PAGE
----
LOUISVILLE, Ky. (AP) — Kentucky Gov. Matt Bevin's administration is asking a judge to penalize a Louisville Planned Parenthood facility for performing abortions without a license.
Bevin, a staunchly anti-abortion Republican, ordered abortions halted at the downtown facility after learning last month that it was performing the procedures. Bevin was outraged over the news, saying the facility has shown "brazen disregard" for the law.
Planned Parenthood says it got approval to begin performing abortions before former Gov. Steve Beshear's administration left office in December.
The state's Cabinet for Health and Family Services sued Thursday in Jefferson County Circuit Court, seeking nearly $700,000 in fines against Planned Parenthood of Indiana and Kentucky, which is based in Indianapolis.
Judi Morrison, a spokeswoman for Planned Parenthood of Indiana and Kentucky based in Indianapolis, said the facility "followed longstanding protocol and received necessary authorization from the appropriate authority ..."
"We ask that the executive branch continue the licensure process rather than continue to make politically-motivated accusations," Morrison said in an email response to the lawsuit.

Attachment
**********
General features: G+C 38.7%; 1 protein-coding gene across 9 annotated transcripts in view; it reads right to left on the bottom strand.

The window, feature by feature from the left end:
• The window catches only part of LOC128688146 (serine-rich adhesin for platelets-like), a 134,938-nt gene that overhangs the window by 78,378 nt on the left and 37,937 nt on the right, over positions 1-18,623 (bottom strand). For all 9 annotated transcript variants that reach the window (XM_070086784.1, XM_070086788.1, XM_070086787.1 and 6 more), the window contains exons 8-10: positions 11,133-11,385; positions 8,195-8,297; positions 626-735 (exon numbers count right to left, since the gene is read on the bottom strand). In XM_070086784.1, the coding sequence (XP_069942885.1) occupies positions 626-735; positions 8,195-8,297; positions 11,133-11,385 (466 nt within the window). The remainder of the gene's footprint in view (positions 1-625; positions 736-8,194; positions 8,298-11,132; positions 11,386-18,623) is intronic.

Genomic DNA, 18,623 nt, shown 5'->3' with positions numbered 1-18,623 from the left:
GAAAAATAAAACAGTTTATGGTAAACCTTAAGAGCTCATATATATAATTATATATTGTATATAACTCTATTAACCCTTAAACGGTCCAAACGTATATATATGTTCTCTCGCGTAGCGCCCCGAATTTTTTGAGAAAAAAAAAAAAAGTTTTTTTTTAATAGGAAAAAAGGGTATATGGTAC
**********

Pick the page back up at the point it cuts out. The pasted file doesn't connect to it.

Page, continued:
The lawsuit said the facility began performing abortions Dec. 3, and performed 23 before Bevin halted them Jan. 28. Lawyers for the cabinet wrote in the suit that some materials submitted with Planned Parenthood's application were a "complete sham" and the cabinet's former inspector general, Maryellen Mynear, was a "sympathetic advocate willing to ignore law."
The cabinet argued that Planned Parenthood did not have valid hospital and ambulatory agreements, which would be used if there was a medical emergency. The suit also accused the organization of trying to "accelerate" the application process during the final days of the Beshear administration.
Mynear told Planned Parenthood in a Dec. 1 email that the facility had to be operating and "performing services for which it seeks licensure" before a licensing inspection could be done, according to the suit. But the cabinet argued that Mynear did not fully review the hospital and ambulatory agreements.
"Mynear was wrong in her email response," the suit said. "Abortion facilities are not allowed to commence performing abortions in Kentucky without a license."
The suit asks for a maximum $10,000 fine for each of the 57 days the facility was operating without a license, or at least a $10,000 fine for each of the 23 abortions, along with an additional $114,000 in fines for not having valid hospital and ambulatory agreements in place.
Planned Parenthood's original application remains pending with the cabinet.